Medical oncologists throughout the Mayo Clinic, together with research laboratories and the Biomarker Discovery Program of the Center for Individualized Medicine, have organized a three-site study to develop molecular indicators of benefit for immunotherapy. The Immunotherapy with Precision Biomarkers (IMPRESS) study seeks to discover and verify new tissue and blood based markers for response and monitoring in all cancers for which immunotherapy has shown clinical benefit to patients. Minetta Liu, M.D. of the Division of Medical Oncology and the Department of Laboratory Medicine and Pathology at Mayo Clinic’s campus in Rochester is leading the Mayo Clinic-sponsored study as principal investigator with support from the Center for Individualized Medicine and lead co-investigators Alan Bryce, M.D.; Haidong Dong, M.D., Ph.D.; Roxana Dronca, M.D.; Richard Joseph, M.D.; Aaron Mansfield, M.D.; Svetomir Markovic, M.D., Ph.D.; and George Vasmatzis, Ph.D.

Mayo Clinic investigators were among the first to discover that many cancers use immune cell blockers to stop or slow the action of the immune system and prevent it from keeping tumors in check. Blocking this interaction using checkpoint inhibitors has evolved into a highly effective therapy for patients diagnosed with a variety of tumors. The IMPRESS study focuses on developing biomarker models that will help physicians identify those patients who are most likely to benefit from immunotherapy and track whether it is working once prescribed. Oncologists would then have a means by which to individualize treatment plans for each patient, avoiding unnecessary therapies with the potential to cause unwanted side effects.

Dr. Minetta Liu

“Immunotherapy is rapidly being incorporated into treatment regimens for many types of cancer. We need to better understand who is best suited for these therapies, and we need reliable tools to monitor their progress,” says Dr. Liu.

Mayo Clinic has been a pioneer in the research and development of checkpoint-inhibitor drugs. In addition, work led by Dr. Dong has laid a solid foundation by assessing levels of specific markers in the peripheral blood of patients with melanoma and non-small cell lung cancer.

“Mayo is uniquely poised to accomplish this work. We will leverage our clinical and research expertise to evaluate novel assays optimized in our own laboratories and rapidly translate them into clinical practice. The key will be in developing models that incorporate multiple biomarkers relative to an individual’s response to immunotherapy. One test won’t be enough,” says Dr. Liu.

IMPRESS will enroll 200 patients over two years on all Mayo Clinic campuses. Participants will contribute mandatory blood and optional tissue samples. The immediate goal is to optimize two models: a blood/tissue based model and a blood based model to accommodate patients for whom there is no available tumor tissue for biomarker assessment.  The long-term goal is to maximize the likelihood of benefit and minimize the risk of side effects from immune-based treatments as part of the standard care.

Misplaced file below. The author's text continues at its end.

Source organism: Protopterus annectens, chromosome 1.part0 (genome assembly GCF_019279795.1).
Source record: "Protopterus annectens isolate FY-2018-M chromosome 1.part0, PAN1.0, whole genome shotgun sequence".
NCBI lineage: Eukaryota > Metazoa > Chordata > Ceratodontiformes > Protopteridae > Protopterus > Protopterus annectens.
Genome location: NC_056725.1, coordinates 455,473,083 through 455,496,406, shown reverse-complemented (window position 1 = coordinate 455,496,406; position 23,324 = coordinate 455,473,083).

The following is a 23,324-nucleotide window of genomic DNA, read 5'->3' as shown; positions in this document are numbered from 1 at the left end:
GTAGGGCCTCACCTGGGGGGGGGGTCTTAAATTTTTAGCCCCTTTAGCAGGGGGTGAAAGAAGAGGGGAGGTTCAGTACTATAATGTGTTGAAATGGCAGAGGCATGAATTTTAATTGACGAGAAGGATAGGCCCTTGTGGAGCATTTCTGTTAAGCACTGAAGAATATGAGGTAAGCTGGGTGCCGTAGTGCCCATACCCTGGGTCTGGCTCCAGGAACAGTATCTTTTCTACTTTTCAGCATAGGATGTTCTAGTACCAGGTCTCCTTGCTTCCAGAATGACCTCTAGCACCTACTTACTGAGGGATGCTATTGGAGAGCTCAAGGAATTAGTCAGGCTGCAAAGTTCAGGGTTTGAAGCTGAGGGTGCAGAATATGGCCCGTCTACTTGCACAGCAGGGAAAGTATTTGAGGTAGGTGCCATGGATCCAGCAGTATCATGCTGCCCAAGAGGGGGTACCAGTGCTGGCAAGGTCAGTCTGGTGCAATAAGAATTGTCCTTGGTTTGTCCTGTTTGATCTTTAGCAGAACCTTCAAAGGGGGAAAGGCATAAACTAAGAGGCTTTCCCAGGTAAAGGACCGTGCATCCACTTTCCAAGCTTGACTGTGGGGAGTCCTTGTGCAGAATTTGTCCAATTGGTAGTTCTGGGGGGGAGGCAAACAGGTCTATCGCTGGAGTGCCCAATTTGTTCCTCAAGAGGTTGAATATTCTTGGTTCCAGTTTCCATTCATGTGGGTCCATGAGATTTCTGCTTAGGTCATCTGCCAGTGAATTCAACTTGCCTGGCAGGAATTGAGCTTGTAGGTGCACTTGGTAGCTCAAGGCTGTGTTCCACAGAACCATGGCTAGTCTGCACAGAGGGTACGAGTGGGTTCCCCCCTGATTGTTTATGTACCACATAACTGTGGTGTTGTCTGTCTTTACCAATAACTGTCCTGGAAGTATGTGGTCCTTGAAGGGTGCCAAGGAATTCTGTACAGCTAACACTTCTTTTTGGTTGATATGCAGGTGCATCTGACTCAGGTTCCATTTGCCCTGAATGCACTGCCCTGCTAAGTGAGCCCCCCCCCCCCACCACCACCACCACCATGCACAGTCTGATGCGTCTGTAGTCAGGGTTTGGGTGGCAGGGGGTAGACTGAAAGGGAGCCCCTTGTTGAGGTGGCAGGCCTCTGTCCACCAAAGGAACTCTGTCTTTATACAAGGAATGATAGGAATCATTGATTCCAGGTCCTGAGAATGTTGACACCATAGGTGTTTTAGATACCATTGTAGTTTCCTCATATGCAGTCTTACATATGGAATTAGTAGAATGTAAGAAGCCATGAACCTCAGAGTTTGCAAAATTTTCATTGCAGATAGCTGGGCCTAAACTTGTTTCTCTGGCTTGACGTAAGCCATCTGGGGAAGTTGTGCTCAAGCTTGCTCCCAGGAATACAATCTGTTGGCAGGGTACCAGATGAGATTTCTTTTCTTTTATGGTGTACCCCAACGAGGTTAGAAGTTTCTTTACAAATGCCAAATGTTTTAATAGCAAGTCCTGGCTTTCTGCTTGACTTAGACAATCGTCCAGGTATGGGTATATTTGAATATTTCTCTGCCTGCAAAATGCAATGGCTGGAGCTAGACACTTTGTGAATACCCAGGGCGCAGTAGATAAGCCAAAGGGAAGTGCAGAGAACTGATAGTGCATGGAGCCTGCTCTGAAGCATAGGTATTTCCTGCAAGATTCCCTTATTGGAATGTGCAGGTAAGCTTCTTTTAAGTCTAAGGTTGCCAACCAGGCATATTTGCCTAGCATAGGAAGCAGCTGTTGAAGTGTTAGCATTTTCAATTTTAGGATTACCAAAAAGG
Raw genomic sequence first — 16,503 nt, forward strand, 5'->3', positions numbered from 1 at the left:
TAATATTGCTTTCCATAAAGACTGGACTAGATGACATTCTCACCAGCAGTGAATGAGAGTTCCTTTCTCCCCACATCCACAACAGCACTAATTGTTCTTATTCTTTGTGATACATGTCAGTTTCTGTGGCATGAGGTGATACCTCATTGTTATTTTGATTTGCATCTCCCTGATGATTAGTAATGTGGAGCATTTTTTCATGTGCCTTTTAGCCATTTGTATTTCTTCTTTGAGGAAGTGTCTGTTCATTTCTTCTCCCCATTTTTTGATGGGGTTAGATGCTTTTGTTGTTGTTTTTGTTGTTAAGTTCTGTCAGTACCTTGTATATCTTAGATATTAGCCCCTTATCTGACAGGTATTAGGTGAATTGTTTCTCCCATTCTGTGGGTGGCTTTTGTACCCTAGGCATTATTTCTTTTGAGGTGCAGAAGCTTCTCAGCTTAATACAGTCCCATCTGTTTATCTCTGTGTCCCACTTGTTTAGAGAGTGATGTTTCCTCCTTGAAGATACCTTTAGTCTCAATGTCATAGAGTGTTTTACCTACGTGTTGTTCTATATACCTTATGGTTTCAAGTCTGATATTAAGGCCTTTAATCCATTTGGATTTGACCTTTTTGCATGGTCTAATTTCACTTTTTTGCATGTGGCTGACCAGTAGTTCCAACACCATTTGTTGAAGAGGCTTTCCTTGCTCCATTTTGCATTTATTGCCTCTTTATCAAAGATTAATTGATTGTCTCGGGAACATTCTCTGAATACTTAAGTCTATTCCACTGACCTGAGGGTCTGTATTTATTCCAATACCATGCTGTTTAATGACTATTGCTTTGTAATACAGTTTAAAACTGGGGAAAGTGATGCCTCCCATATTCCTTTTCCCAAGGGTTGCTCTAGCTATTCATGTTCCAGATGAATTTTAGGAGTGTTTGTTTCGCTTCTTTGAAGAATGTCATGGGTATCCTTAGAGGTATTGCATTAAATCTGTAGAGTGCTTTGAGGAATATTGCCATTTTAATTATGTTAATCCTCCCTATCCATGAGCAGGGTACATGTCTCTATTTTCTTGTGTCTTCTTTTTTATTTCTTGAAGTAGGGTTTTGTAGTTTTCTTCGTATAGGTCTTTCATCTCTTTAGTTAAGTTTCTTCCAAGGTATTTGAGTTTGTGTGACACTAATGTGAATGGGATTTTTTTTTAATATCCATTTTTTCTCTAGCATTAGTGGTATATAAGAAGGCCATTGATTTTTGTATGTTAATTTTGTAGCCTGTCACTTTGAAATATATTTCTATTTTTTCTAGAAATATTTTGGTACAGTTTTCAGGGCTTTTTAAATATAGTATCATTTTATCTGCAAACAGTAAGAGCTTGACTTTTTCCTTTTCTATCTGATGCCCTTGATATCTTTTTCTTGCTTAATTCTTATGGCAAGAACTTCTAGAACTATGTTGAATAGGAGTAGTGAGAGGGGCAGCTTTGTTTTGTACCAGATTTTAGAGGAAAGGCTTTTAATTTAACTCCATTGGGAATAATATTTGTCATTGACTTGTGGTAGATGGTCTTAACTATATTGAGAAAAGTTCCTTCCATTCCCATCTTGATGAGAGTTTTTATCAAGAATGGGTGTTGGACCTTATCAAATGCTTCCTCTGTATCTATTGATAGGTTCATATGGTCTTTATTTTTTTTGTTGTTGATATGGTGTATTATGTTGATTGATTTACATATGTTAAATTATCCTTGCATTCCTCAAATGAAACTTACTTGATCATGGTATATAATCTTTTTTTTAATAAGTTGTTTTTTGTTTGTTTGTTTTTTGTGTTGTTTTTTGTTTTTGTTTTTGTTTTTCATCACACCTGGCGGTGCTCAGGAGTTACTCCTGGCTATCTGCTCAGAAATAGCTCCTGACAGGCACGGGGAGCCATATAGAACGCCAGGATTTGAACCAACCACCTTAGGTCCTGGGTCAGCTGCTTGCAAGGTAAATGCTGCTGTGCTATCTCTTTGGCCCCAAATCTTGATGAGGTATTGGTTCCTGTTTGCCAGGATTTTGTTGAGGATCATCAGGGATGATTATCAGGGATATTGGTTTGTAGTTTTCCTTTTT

Learn more about individualized medicine

Join us at Individualizing Medicine 2017: Advancing Care Through Genomics. The Mayo Clinic Center for Individualized Medicine, with support from the Jackson Family Foundation, is hosting the sixth annual genomics conference, October 9–10, in Rochester, Minnesota.

Join our community

Follow the latest news related to the conference on the Center for Individualized Medicine blogFacebookLinkedIn or Twitter at @MayoClinicCIM and use the hashtag #CIMCon17.

 

Tue, Feb 28 9:27am · 4 legal issues for providers of precision medicine

Advances in DNA testing have thrust providers of precision medicine into often exciting, but sometimes unchartered waters.  There’s the thrill of unlocking the mysteries of a rare illnesses through genetic testing, and the satisfaction of identifying new individualized patient therapies. And, with the promise of precision medicine comes the need to understand new legal and ethical concerns.

Legal issues in precision medicine is one of many topics Mayo Clinic’s Center for Individualized Medicine has explored at its Individualizing Medicine Conference. Here are takeaways on four legal issues providers of precision medicine might want to keep in mind:

1. Question of discrimination

One of the first questions patients often ask when considering genetic testing is, ‘will my DNA test results come back to haunt me when I go shopping for insurance?’

The answer lies within the Genetic Information Nondiscrimination Act (GINA). Passed in 2008, GINA bars health insurance companies from denying patients coverage or charging higher rates based on genetic findings. The law also makes it illegal for employers to discriminate against patients whose genetic test results show the potential to develop serious illnesses or rare diseases.

However, the law does not extend the same protections to life, disability or long-term care insurance. There is a potential they could see genetic test results that have been entered into a patient’s medical records.

2. Beware of waiving lab fees

Sharon Zehe, J.D.

Genetic testing often involves out-of-pocket costs for patients. Insurance sometimes covers the testing fees, but patients may be responsible for deductibles and copays. Other times, insurance doesn’t cover it at all, and patients must pay the entire bill. In the competitive world of health care, it can be tempting for providers to waive or discount out-of-pocket fees in order to attract patients.